Maxine Gower, LCSW, NCPsyA - Boulder Psychotherapy

Psychotherapy in person, via skype, or by phone. Please email or call (303) 875-5046

Loss & Grief Counseling - Bereavement Counseling in Boulder

Grief is the natural and necessary response that we have to loss of persons, places or things that are precious or meaningful to us. Even though grieving is essential to get beyond loss, many avoid the grief process as if it were the plague. Some feel that if they allow themselves to feel grief and loss, it may never end.

Our culture has few rituals for dealing with grief. There is the funeral, the wake or "sitting shiva" etc. After those rituals are over, there is no organized, ongoing way to complete the grieving process.

Grief is the slow unraveling and relinquishing of attachments and connections that no longer exist. It is common for this process to go on for months or for the cycle of an entire year or more. Living through a year without someone, whether dead or alive, is marked on holidays, birthdays and other occasions by signs of grief.

If one allows oneself to register loss, then grief will set in and begin to run its course. When one allows time to feel all the feelings that accompany grief, which could include anger, fear, rejection and anxiety, etc., it is possible to move through the feelings and return to living one's life again. Having grieved, one might bring some of this experience back into a new phase of life with new perspectives and a sense of enrichment.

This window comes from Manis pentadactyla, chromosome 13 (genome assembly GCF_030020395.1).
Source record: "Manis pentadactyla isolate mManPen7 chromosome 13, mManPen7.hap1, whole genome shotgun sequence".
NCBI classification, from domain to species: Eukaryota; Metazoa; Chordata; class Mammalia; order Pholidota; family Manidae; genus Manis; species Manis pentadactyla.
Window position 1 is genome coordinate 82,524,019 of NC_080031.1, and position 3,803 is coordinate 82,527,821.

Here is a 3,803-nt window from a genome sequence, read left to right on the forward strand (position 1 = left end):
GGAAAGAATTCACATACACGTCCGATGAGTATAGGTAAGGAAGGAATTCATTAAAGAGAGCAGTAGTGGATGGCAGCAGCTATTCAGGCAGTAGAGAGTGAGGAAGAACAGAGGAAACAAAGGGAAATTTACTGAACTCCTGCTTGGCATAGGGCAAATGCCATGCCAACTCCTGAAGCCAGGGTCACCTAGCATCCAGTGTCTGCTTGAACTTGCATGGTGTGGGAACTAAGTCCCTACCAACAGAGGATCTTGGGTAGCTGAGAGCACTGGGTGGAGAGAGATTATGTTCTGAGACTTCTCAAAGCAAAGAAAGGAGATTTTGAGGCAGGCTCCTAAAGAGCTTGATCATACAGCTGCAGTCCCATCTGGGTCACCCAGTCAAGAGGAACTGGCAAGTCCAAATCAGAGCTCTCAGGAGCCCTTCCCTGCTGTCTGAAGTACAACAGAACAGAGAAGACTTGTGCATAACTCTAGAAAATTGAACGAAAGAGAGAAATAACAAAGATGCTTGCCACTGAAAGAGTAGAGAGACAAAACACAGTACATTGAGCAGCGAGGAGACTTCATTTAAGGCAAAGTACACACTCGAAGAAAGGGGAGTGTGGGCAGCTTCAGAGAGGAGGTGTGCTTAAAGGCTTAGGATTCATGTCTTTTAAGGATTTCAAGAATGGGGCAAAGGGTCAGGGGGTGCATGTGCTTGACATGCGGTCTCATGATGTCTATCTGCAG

Grieving alone can be difficult and this is one reason why people try to avoid it. The feeling of loneliness can feel like too much to bear. Feelings of "being weak" or ashamed for not being able to "get on with life" can result in anxiety and/or depression. This is why some people turn to alcohol or compulsive work, or some distraction, so as not to face loss and grief. In extreme cases, the wish to die may arise because life without the person, place or thing no longer seems worth living. For most people, sharing their grief with another person helps them to heal more readily.

Grief requires time, attention to oneself and to some degree, withdrawal from the business of everyday life. There needs to be space for thoughts, feelings and self care which could include the help of others to support and witness the grieving process.

A therapeutic relationship can be as a sanctuary where one can feel seen, heard and understood. Facing the unknown, due to loss and bereavement, can feel daunting. The presence of a supportive and comforting person, trained in this work, can help one to move through grief, face the future and rebuild a life. I have 21 years of experience in counseling people who have experienced loss and grief of various sorts. Please contact me at my Boulder office if you would like to talk about grief or loss.


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